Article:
|European Case Law Identifier:||ECLI:EP:BA:2005:T059803.20050908|
|Date of decision:||08 September 2005|
|Case number:||T 0598/03|
|IPC class:||A61M 1/02|
|Language of proceedings:||EN|
|Download and more information:||
|Title of application:||Device and method for processing blood for human transfusion|
|Applicant name:||PALL CORPORATION|
|Opponent name:||FRESENIUS BIOFIL S.R.L.|
|Relevant legal provisions:||
|Keywords:||Inventive step (no)|
Summary of Facts and Submissions
I. By interlocutory decision dated 4 April 2003, the opposition division decided to maintain the European patent No. 0 856 319 in an amended form.
II. The appellant (opponent) lodged an appeal, the notice of which was received at the EPO on 23 May 2003, against the first instance's decision. The appeal fee was paid at the same date and a statement setting out the grounds of appeal was filed by a letter dated 12 August 2003 and received at the EPO on 14 August 2003, bearing the name of Fresenius Medical Care AG.
III. In a communication dated 1 September 2003, the Board noted that, though the notice of appeal had been filed in the name of the opponent, Fresenius Biofil srl, the statement setting out the grounds of appeal was filed by the representative of the appellant, in the different name of Fresenius Medical Care AG. The Board requested explanations thereon from the appellant.
IV. In its reply dated 11 November 2003, the appellant explained that there had been no transfer or even change of name of the appellant. It further pointed out that all other references apart from the name associated with the statement of grounds of appeal were accurate. Therefore, the appellant requested correction of the erroneous name mentioned with the statement of grounds of appeal.
V. In its letter dated 23 December 2003, the respondent expressed the contrary opinion that the letter in the name of Fresenius Medical Care AG must be interpreted as filed by a third party submitting arguments, that no statement setting out the grounds of appeal had been filed in due time by the appellant and that, consequently, the appeal was inadmissible.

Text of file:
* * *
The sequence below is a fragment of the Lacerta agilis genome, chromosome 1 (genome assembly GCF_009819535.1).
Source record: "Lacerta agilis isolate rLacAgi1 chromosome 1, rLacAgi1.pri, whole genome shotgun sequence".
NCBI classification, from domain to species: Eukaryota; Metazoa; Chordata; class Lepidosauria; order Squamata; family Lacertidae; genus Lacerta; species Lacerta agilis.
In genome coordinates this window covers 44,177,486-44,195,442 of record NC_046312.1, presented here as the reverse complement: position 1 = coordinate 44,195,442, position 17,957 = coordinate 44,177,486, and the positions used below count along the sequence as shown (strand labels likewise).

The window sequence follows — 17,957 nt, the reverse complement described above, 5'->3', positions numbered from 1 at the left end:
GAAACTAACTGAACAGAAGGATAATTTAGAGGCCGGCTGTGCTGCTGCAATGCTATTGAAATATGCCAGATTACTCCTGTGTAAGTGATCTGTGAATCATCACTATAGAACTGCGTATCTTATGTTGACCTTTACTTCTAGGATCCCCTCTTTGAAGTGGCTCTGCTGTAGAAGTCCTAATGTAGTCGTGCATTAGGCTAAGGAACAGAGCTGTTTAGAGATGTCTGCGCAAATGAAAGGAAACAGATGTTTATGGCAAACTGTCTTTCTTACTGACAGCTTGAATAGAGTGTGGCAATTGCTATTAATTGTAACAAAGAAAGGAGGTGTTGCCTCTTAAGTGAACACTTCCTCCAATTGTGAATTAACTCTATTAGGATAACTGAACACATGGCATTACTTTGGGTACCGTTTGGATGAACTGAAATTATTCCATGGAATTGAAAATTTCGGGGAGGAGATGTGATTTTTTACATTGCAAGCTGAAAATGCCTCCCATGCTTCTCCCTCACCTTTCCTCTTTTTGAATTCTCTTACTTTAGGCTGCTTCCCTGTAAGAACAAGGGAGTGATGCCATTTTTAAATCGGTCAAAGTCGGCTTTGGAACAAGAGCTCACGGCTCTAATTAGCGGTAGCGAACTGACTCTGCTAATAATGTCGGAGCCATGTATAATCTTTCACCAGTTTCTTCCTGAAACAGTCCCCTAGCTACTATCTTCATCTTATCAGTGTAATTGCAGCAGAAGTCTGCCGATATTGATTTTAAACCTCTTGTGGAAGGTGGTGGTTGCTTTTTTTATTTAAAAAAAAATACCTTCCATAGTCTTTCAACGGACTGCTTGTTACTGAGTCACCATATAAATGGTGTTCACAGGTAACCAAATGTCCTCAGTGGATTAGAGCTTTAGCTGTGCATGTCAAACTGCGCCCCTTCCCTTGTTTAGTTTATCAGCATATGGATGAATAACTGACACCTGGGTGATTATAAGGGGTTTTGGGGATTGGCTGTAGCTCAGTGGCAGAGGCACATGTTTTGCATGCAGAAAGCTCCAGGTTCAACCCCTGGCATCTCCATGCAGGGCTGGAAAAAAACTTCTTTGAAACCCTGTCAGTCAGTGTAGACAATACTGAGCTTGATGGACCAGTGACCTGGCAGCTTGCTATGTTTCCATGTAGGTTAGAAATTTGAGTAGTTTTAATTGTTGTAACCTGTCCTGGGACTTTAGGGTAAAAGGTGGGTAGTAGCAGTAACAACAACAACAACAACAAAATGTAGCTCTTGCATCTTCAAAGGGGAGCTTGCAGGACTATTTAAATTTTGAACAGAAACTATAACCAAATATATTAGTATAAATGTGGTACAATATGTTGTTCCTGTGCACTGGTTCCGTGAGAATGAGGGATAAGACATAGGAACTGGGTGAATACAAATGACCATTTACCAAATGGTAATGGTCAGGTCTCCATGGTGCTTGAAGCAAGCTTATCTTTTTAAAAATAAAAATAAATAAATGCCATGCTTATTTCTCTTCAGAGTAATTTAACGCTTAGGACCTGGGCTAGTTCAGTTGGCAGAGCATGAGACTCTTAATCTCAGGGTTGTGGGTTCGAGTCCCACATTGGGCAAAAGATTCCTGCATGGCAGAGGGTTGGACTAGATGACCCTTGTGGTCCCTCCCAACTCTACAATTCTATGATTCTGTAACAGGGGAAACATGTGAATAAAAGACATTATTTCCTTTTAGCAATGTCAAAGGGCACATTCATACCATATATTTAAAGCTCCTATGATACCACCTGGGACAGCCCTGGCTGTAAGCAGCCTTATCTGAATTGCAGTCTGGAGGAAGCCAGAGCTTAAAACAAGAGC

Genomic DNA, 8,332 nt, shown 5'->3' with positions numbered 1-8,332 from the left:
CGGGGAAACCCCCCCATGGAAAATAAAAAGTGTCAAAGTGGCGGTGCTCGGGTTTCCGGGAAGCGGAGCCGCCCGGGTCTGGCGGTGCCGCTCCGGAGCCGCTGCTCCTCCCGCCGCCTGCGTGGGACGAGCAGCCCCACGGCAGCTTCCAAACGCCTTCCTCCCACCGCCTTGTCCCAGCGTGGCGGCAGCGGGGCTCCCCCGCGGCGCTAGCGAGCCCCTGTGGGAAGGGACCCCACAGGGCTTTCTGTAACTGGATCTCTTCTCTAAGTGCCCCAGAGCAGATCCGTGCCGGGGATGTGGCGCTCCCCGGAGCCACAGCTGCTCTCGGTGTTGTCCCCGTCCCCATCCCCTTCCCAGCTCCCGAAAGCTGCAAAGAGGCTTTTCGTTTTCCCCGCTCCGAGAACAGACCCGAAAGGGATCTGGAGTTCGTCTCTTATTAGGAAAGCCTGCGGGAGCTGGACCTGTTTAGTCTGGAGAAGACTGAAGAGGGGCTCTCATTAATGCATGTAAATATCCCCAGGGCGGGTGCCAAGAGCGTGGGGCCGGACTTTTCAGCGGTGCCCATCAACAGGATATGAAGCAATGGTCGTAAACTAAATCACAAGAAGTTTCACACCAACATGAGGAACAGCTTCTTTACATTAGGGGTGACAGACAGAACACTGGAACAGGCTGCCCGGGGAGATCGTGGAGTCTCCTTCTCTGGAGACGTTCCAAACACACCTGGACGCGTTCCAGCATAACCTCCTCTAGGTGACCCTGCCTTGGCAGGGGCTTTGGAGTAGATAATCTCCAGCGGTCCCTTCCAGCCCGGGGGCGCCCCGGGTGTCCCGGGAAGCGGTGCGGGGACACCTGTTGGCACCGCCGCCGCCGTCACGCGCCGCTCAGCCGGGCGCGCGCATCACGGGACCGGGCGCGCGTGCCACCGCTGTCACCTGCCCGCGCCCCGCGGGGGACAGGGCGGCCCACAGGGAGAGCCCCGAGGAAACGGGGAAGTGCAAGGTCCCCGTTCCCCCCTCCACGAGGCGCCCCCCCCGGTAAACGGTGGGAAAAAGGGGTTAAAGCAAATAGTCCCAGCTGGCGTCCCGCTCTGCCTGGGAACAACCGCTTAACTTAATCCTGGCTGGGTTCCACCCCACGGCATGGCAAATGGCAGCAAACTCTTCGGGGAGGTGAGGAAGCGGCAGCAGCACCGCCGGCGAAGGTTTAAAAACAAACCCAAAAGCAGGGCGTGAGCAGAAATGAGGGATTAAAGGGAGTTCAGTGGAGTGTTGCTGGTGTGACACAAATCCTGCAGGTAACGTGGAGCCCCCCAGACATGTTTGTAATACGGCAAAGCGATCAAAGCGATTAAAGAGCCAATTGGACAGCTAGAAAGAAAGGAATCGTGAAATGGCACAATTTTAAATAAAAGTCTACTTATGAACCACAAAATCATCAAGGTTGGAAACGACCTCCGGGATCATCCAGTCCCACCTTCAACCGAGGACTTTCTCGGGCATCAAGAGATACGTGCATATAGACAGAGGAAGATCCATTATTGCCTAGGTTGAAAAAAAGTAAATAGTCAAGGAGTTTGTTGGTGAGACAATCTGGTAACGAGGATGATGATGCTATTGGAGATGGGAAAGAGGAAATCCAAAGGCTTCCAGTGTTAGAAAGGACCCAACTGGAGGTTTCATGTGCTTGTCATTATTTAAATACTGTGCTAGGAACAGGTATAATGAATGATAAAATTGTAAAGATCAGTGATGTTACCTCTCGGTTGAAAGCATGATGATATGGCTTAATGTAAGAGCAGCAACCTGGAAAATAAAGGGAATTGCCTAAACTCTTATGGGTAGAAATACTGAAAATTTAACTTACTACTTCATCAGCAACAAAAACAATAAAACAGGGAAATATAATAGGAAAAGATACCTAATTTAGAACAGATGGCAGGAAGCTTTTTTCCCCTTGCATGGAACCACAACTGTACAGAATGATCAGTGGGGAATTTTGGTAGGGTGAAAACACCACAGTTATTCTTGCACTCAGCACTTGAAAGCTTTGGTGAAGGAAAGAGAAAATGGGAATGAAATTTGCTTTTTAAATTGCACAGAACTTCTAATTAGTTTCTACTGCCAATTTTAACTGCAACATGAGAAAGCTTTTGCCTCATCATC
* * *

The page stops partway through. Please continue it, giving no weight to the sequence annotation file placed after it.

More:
VI. In a second communication posted 26 April 2005, the Board expressed its preliminary opinion that it was satisfied with the answer provided by the opponent, and that it intended to allow the correction and to consider the appeal admissible.
It further informed the parties of its preliminary opinion concerning the patentability of the claimed subject-matter vis a vis the cited state of the art.
VII. Oral proceedings were held on 8 September 2005 during which the admissibility of the appeal and the patentability of the subject-matter of independent claim 1 were discussed.
VIII. At the end of the oral proceedings the requests of the parties were as follows:
The appellant requested that the decision under appeal be set aside and that the European patent be revoked.
The respondent (patentee) requested that the appeal be dismissed and that the patent be maintained in the version as filed during the oral proceedings of 17 March 2003 before the opposition division.
IX. Independent claim 1 reads as follows:
"Use of a device for the collection and processing of human blood comprising a first container (11) and at least one second container (13) connected thereto, wherein a leucocyte filter (14) comprising a synthetic fibrous medium having a Critical Wetting Surface Tension (CWST) of at least 70 dynes/cm is interposed between the first container (11) and the second container (13), the leucocyte filter (14) permitting platelet-rich-plasma to pass therethrough and depleting leucocytes therefrom, in the preparation of leucocyte- depleted platelets for storage."
X. The following documents have been considered by the Board and are referred to in the present decision:
D7: EP-A1-0329303 (US priority 4 880 548)
D8: "Alloimmunisation to HLA Antigens following Transfusion with Leucocyte-Poor and Purified Platelet Suspensions", M. Fisher et. al, Vox Sang. 49: pp 331-335 (1985)
P1: "Importance of White Blood Cells in Platelet Storage", J. L. Gottschall et. al, Vox Sang. 47: pp 101-107 (1984)
P3: "In vitro Evaluation of a New Filter for Leucocyte Depletion of Platelet Concentrate during Component Preparation", L. D. Christensen et. al, Vox Sang. 67: pp 267-271 (1994).
XI. The following substantive arguments were submitted by the parties:
(i) The appellant
The separating device according to document D7 produced leucocyte-depleted platelets by using a synthetic leucocyte filter having a Critical Wetting Surface Tension (CWST) in the range as claimed. It was, therefore, suitable for preparing leucocyte-depleted platelets for storage even if a storage was not specifically mentioned in this document.